There may be something strange in the spring air. This is the week for disasters.
On April 19, 1993, seventy-six people died after a fifty-day siege at the Branch Davidian compound in Waco, Texas. One hundred sixty-eight people died in a terrorist bomb attack on the Alfred P. Murrah Federal Building in Oklahoma City on April 19, 1995. Four years later, on April 20, 1999, twelve students and a teacher were killed, and twenty-four others injured, in a shooting spree at Columbine High School in Colorado. Then, on April 20, 2010, an explosion on the Deepwater Horizon oil rig in the Gulf of Mexico killed eleven workers, injured 17 others, and released millions of barrels of oil into the Gulf.
It may be that any week in history has as many terrible events. But four such horrifying catastrophes in less than twenty years, with anniversaries no more than a day apart, it’s enough to make any historian take notice.
Humans are pattern-making creatures. It’s how we have survived for tens of thousands of years. Someone noticed that sickness followed every time a member of the tribe ate some of those green berries. They learned to avoid poison berries.
Sometimes, the patterns aren’t actually there, and the illusion of a picture says more about the observer than about the thing observed. This is the principle behind a Rorschach test. What a subject sees in the inkblots is a projection of the observer’s mind. It’s a window for an analyst to look into a patient’s soul.
But humans are pattern-making creatures. We look for meaning in the shapes formed by the stars at night, and in the motions of the planets against their background, and seek a relationship between them and earthly events. We talk about whether the increase or decrease in Federal revenues after a change in the tax code was caused by that change — or by the war that followed a few months later. We argue about whether the creation of a welfare plan to help those less fortunate causes the poverty rate to fall or to rise.
Is there a meaningful pattern in the tragedies of April? Are there any similarities? If we find anything they have in common, is that mere coincidence?
All of these particular April tragedies were human-made. Columbine and Oklahoma City may reveal an acceptance of the use of violence in expressing one’s own limitations and helplessness. Waco was an outgrowth of religious fervor — a community that separated itself from modern society, seeking solace in God, perhaps again as a response to a feeling of helplessness. Deepwater did not have overtones of violence or of religion. But our addiction to oil and the enthusiasm of many to drill at unsafe depths in a drive to satisfy that addiction may also grow out of a feeling of helplessness — how else are we to maintain our way of life?
It’s unlikely that the juxtaposition of dates is anything more than cosmic coincidence, unless there is something in the stars, something in the ebb and flow of annual time that has previously gone unrecognized. No doubt someone has formulated a theory about that, and an internet search might be enlightening (though probably revealing more about the theorist than about the events themselves). But the need to find pattern and meaning is, perhaps, the root of the drive to make conspiracy theories. Yet it may also be what makes us human.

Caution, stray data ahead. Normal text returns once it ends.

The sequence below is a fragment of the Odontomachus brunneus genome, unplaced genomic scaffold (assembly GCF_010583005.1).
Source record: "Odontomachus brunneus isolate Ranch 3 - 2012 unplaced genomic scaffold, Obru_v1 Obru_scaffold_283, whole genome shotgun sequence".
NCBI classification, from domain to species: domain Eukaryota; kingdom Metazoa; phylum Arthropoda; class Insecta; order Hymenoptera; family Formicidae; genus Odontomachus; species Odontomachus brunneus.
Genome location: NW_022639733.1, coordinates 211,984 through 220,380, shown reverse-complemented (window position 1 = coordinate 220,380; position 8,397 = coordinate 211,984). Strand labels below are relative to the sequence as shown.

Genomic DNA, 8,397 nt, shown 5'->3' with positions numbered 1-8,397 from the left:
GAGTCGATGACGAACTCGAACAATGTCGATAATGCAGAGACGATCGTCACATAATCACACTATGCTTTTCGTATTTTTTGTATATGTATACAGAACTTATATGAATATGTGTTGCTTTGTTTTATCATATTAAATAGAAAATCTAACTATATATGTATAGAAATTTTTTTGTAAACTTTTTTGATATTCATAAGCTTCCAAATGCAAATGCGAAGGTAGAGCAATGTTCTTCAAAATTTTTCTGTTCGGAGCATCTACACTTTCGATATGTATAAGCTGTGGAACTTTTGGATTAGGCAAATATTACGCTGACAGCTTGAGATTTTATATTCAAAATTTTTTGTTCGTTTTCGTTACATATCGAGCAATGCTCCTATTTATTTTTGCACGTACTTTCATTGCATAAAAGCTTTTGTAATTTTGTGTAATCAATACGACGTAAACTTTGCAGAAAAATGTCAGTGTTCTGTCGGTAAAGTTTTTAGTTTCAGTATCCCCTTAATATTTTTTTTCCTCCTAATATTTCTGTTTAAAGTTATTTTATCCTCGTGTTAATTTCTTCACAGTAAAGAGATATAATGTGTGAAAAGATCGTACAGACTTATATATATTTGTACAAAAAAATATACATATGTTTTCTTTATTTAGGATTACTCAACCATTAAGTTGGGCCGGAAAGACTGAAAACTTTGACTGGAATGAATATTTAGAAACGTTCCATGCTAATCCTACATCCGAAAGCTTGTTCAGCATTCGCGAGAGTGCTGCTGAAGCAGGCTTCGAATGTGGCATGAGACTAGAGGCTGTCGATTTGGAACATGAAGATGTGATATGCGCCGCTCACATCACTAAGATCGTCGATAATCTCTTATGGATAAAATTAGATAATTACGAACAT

From the Illluminati to the birthers, from Assassination to Zionists, we’ve tried to make sense of our culture and our history through appeals to patterns. Sometimes — as with the rumors of CIA dark ops in the 60s and 70s — they prove to be mostly true. Sometimes, as with the dark hints about the death of Vincent Foster, they are utterly baseless. Some fall into gray areas, mad theories with just enough unruly evidence and hard fact that we can’t definitively pronounce either way.
All these have in common the human need to understand our world. This too is the reason Scott went to the Antarctic, and Neil Armstrong went to the Moon, and Magellan circumnavigated the globe. We want to make sense of it all. We want to know who and what we are, why we’re here, why bad things happen to good people, and good things happen to bad.
It is the same drive behind both religion and science, behind art and technology, behind poetry and storytelling; the need to understand ourselves, and then to use that knowledge to make us safe and fulfilled, and to protect our children and the memory of our ancestors.
And we come at all this from different directions. What we see depends on where we stand. That’s the whole reason conservatives and progressives see different patterns in the flow of events, and look for radically differing solutions to the same problems — or even see different problems. Is a deficit caused by too much spending, or by a bad tax structure?
Were Waco and Columbine and Oklahoma City caused by a tolerance for violence — or by the oppression of marginalized subcultures? Was the Gulf spill caused by greedy inattention to safety, or by simple human error? Is reality itself a Rorschach test? Or is there something in the April air?